More Harper or no Harper, that is the question

by | Oct 16, 2015 | Opinion


Serge Halytsky
Senior Reporter

Sometime last week, one of my Facebook friends posted a humorous photo with a text saying that if you vote Conservative you are either a rich bastard or brainwashed.

That was insulting to me who had the misfortune of growing up in the “developed socialism” of the Soviet Union and bound to help build a communist society. We all know how that venture ended.

Having experienced the misery of socialism directly on my own skin, I lean to the center-right side of the political spectrum. Also, having a university education, I know of the great leaders who also thought this way.

“Socialism is the philosophy of failure, the creed of ignorance and the gospel of envy,” Winston Churchill said.

Margaret Thatcher’s pithy observation was, “the problem with socialism is that eventually you run out of other people’s money.”

So, why did I vote for Stephen Harper and the Conservative Party of Canada in an advance poll last week? First of all, I voted for the idea of conservatism, for its way of governing my country, and I didn’t pay too much attention to names.

The conservative idea was always about having minimal taxes and letting people make more money through the growth of business. So, consequently, the government gets more tax revenue from these large businesses and keeps the budget balanced as opposed to the tax-and-spend or deficit financing on the other political side.

My view goes for the issue of the economy as a whole. The world economy is struggling. According to World Bank statistics, Unemployment rates are high amongst NATO countries at 11 per cent and interest rates are generally low. I’d say that Canada’s Conservative government getting a surplus this year is certainly an accomplishment!

Ottawa’s latest trade deal, the Trans Pacific Partnership, opens doors to about 800 million customers with low or no tariffs or fees. With this, Canadian businesses have a huge opportunity to grow, expand, make a difference, create jobs, wealth and export Canadian-made goods.

I also voted Conservative because I see this Conservative government as having a responsible foreign and defense policy for a more secure Canada, even though with pressure from the opposition, the Armed Forces budget numbers are lower than they should be considering a very dangerous situation in the world.

As for those of you still struggling with which side of the political spectrum you’ll support in Monday’s election, an observation from columnist Mike Rosen might help you decide: “Conservatives believe in equal opportunity. Liberals believe in equal outcome.”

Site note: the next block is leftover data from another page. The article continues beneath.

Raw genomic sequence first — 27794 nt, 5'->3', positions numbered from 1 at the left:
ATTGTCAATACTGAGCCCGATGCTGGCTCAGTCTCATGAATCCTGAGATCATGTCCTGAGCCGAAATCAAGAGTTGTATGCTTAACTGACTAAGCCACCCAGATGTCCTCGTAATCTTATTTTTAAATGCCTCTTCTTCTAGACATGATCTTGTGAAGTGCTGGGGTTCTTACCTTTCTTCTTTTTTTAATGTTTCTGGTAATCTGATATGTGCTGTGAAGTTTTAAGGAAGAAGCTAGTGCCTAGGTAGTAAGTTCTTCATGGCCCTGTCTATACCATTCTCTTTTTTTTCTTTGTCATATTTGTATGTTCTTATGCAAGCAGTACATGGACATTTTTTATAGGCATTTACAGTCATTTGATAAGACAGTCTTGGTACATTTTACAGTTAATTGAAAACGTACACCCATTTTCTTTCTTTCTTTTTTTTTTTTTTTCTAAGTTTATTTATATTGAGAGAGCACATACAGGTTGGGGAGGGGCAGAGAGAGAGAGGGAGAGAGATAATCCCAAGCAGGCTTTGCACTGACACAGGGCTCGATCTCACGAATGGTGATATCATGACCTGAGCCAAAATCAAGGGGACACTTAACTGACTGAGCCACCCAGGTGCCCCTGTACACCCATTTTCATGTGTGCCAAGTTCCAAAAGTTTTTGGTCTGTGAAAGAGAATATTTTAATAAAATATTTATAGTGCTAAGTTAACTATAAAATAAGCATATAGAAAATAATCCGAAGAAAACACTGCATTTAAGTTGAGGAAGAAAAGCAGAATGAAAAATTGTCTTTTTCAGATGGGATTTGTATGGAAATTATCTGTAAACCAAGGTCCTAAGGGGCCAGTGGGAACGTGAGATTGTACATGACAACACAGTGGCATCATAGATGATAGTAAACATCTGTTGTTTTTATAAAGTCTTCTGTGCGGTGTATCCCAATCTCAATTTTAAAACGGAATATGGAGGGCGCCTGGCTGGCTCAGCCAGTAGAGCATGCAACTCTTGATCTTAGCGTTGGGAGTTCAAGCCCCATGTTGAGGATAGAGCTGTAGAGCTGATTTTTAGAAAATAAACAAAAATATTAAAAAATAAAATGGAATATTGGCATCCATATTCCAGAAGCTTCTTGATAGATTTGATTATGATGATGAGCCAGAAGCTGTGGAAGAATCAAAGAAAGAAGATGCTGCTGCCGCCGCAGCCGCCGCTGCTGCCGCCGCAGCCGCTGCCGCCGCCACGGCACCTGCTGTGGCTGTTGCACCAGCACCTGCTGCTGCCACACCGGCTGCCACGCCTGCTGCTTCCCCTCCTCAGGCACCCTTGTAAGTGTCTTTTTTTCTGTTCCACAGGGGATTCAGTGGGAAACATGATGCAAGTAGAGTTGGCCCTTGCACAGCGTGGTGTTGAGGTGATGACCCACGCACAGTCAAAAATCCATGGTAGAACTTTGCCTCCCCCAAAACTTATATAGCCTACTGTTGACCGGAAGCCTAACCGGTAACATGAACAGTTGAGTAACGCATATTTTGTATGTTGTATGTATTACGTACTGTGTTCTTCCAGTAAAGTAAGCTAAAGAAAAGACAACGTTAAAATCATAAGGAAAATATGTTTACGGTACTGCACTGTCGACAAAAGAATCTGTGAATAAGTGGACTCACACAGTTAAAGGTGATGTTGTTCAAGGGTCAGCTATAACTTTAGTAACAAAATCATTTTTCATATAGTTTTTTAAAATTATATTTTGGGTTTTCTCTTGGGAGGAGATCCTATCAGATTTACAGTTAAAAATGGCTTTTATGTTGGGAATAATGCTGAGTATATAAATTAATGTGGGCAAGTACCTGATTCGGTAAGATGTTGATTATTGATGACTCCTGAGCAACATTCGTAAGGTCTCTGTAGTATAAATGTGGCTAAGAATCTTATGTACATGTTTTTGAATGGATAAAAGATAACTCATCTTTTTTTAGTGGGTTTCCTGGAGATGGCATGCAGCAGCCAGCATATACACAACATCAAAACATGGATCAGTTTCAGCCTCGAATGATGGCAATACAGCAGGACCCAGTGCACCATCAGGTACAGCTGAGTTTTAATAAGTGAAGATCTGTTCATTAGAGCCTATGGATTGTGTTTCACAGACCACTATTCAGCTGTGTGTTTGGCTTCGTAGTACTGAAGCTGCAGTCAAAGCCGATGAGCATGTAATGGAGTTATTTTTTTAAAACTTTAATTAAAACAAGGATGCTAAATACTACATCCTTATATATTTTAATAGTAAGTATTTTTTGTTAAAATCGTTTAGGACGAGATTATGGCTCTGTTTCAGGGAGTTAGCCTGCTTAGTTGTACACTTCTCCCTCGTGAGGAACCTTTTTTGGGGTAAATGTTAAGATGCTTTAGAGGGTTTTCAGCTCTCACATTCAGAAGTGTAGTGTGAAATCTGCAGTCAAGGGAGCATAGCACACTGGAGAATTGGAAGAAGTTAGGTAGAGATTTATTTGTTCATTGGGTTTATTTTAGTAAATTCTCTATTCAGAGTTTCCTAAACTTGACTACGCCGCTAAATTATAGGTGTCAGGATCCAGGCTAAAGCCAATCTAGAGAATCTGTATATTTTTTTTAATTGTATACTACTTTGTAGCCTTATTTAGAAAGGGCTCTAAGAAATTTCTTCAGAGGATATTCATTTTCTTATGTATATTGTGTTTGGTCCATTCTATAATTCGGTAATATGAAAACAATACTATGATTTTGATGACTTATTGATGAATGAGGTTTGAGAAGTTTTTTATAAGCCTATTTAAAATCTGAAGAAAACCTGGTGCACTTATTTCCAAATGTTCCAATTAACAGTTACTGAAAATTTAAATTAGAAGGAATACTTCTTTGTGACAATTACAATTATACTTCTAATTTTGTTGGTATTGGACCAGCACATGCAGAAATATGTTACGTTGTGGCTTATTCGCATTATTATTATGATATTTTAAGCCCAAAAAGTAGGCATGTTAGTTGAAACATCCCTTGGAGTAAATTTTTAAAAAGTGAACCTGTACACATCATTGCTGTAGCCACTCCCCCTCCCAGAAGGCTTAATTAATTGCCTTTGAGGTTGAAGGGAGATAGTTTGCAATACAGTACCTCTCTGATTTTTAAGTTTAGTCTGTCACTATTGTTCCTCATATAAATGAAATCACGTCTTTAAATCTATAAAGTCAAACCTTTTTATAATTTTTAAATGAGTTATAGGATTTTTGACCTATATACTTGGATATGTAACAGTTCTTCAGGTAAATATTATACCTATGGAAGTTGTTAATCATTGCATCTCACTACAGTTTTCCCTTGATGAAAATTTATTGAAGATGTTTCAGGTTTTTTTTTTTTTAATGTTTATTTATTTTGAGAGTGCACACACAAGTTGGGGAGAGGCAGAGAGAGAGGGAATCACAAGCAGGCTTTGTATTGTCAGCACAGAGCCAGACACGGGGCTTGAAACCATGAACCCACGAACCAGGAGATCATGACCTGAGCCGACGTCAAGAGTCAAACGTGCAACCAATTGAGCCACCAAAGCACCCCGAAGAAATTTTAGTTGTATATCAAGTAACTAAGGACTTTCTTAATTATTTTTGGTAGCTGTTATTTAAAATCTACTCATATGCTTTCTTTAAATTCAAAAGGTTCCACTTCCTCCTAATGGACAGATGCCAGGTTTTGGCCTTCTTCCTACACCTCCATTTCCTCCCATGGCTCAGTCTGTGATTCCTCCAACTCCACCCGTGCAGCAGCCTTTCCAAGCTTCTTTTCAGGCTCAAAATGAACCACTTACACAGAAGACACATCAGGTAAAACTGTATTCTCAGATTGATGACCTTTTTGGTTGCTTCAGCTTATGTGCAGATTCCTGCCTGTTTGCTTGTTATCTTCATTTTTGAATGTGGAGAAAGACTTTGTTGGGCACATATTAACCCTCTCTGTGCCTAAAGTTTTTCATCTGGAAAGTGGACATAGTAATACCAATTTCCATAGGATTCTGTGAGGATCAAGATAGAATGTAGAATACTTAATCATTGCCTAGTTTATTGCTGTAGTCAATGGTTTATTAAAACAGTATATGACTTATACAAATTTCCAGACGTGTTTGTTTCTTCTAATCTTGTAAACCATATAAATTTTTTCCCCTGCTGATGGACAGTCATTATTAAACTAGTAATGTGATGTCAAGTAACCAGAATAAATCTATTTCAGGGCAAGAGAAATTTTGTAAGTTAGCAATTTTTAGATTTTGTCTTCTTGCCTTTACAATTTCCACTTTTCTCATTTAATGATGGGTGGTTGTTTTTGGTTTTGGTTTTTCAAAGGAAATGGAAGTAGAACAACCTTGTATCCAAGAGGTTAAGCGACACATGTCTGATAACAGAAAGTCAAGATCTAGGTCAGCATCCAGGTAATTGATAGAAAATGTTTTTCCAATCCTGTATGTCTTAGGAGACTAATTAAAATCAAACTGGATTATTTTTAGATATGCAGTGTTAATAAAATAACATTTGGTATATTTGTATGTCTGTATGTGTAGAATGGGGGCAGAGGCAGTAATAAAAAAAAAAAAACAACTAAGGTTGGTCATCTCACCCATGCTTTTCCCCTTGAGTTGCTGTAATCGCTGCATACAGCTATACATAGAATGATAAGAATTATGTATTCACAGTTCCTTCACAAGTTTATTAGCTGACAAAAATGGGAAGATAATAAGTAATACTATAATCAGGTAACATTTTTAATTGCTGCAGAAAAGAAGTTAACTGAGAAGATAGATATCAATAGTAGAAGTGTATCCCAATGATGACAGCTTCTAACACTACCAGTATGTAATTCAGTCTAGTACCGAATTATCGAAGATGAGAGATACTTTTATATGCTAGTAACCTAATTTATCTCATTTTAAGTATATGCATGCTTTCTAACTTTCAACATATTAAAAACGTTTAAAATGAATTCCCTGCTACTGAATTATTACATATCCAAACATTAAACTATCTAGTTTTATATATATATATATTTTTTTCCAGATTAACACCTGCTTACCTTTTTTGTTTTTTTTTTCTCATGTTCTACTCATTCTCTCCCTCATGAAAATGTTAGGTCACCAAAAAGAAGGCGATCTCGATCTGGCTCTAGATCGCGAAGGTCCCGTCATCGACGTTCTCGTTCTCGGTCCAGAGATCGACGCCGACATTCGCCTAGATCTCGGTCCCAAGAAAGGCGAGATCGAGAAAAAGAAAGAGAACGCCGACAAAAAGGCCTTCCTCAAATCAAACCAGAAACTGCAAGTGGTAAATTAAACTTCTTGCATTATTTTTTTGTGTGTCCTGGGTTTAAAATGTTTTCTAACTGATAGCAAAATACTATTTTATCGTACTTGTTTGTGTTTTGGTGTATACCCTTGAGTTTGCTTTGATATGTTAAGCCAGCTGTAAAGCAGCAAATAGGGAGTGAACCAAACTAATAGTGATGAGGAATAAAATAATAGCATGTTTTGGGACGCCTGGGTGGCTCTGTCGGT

Shaun Fitl
Managing Editor

The Conservative party wants you to believe that the country is in rough shape and they are the only ones who know how to fix it.

The Liberal party is advocating a strong middle-class and this represents one way of creating a strong economy.

The point to be made is that there are many different ways to develop a country and the Conservative party is making the argument that the only way to do this is with a Conservative ideology.

What exactly is the Conservative ideology?

Based on Harper’s discussions of Canada’s prospects for the future, it seems to be about the strengthening of the forces of the market and the increased security of Canadian culture.

But who is to say that the market will always guide us? There are many pieces of evidence that the market does not always behave as we want it to.

And who is to say that Canadian culture is one that should be defined by a particular ideology or specific type of behavior?

Canadian culture has been a strong suit in the world for a long time. Canada enjoys a reputation for representing diversity and multicultural beliefs.

And what of the market? Is Canada just one big market for the forces of the world to manipulate or do we have our own deterministic attitudes to be respected and moderated by our own government?

Harper’s opposition believes in government influence in the economy. This has proven in the past to be a legitimate option. Many countries flourish with high taxes and government regulations.

Surrounding our future as a country, there is a question in the air of what Canada should become. Canada has in the past decided that we needed to be leader on the world stage; we have achieved that before and perhaps seek it again.

But does strength only come in the form of a blue banner of Conservatism?

The answer is no.

Canadians can be strong regardless of how powerful the market is upon us.

This is the root of the question of Conservatism. For an ideology that professes faith in freedom of the market it leaves little room for freedom of government.

And in a democratic society the freedom of our government has a direct correlation to the freedom of the people.

The Conservative government has set Canada on a path to strength. However, this path has become difficult to follow without abandoning some core beliefs that we share as a people. I believe Canada should become a stronger country but we should be careful to not lose sight of the things we believe in.